Union College Volunteers

The last stop on the Union College Civil Rights Tour is New Orleans. Students and faculty from the New York school travel the American South and see historical landmarks, museums, and even people who were part of the history of civil rights in the United States. Whether it’s Sullivan’s Island in Charleston or Martin Luther King’s home and church, they engage with the past as part of a special three week term of school. In New Orleans, they see Congo Square, Jackson Square, and more, and for one day of their trip, they stop to volunteer with NOAHH.

Katie Cassado found herself on a Habitat site for the first time as part of the tour.

“I’m not that good with my hands, but I think it’s cool,” she said. “I think it’s nice that Habitat shows you how to do it because you’re able to show people who don’t normally get exposed to this stuff. Here we are actually building this house. It’s rewarding to see it built from foundation all the way up.”

According to her professor, the tour started including volunteering in New Orleans after the first few years because they wanted to do more. Because of the legacy of Hurricane Katrina, they felt the city was an appropriate spot to give back. According to Katie, she sees it as honoring the legacy of civil rights, as well. She is especially impressed by the sweat equity part of the Habitat program.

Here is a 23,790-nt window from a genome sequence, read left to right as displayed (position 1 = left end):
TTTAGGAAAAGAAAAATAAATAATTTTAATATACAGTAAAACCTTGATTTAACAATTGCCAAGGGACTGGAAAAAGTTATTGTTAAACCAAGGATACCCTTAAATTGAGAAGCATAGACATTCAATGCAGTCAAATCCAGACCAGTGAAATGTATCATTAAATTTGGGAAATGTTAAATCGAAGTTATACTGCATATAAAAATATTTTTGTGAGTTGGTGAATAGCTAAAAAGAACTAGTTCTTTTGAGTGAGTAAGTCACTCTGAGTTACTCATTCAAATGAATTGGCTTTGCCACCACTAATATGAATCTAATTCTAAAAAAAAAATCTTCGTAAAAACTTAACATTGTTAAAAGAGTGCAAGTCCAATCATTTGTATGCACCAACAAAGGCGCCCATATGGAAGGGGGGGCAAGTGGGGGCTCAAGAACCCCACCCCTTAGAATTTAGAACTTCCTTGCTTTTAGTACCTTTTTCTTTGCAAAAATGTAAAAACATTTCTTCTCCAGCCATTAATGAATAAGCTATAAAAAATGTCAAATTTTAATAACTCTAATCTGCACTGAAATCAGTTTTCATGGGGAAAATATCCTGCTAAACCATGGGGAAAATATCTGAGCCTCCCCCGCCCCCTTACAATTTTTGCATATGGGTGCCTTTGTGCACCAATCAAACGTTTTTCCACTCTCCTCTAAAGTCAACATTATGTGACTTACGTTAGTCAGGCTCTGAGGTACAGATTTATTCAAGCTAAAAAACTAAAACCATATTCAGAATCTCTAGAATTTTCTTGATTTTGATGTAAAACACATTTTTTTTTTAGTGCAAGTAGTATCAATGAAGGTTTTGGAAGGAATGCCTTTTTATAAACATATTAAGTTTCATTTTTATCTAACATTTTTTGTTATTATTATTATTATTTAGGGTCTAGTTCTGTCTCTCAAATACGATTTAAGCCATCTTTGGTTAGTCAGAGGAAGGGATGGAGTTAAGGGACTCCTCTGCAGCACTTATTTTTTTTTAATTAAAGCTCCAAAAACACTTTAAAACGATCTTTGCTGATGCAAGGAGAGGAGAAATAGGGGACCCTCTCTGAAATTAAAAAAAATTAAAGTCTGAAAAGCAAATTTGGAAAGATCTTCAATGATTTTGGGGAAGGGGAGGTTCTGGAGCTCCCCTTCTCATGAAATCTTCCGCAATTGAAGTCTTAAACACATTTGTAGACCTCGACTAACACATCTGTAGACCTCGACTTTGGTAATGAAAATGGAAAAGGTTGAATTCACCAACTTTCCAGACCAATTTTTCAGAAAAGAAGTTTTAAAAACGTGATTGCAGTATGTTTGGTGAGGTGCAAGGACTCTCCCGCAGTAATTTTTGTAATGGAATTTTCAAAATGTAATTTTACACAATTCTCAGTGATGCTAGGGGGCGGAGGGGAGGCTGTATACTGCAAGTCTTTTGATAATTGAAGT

“I think the sweat equity is really cool, so even the people who are being helped out, they are willing ot help others, and they get to work on other people’s houses,” she said. “I think Habitat is a dope organization. We don’t have enough people doing good things just for the sake of it.”

On the tour, she saw local plantations and landmarks, but on her own, she set out to explore a little.

“I love walking cities, because I’m from New York,” she said. “I love that there’s all this funky music playing on every street corner. I’m sure New Orleans has its problems, but it’s nice to see the culture and the celebration and the life here. It’s just so much fun. New Orleans has been the most artistic city we’ve been to, seeing people on the corner selling their art. it’s beautiful art that matches the personality of the city.”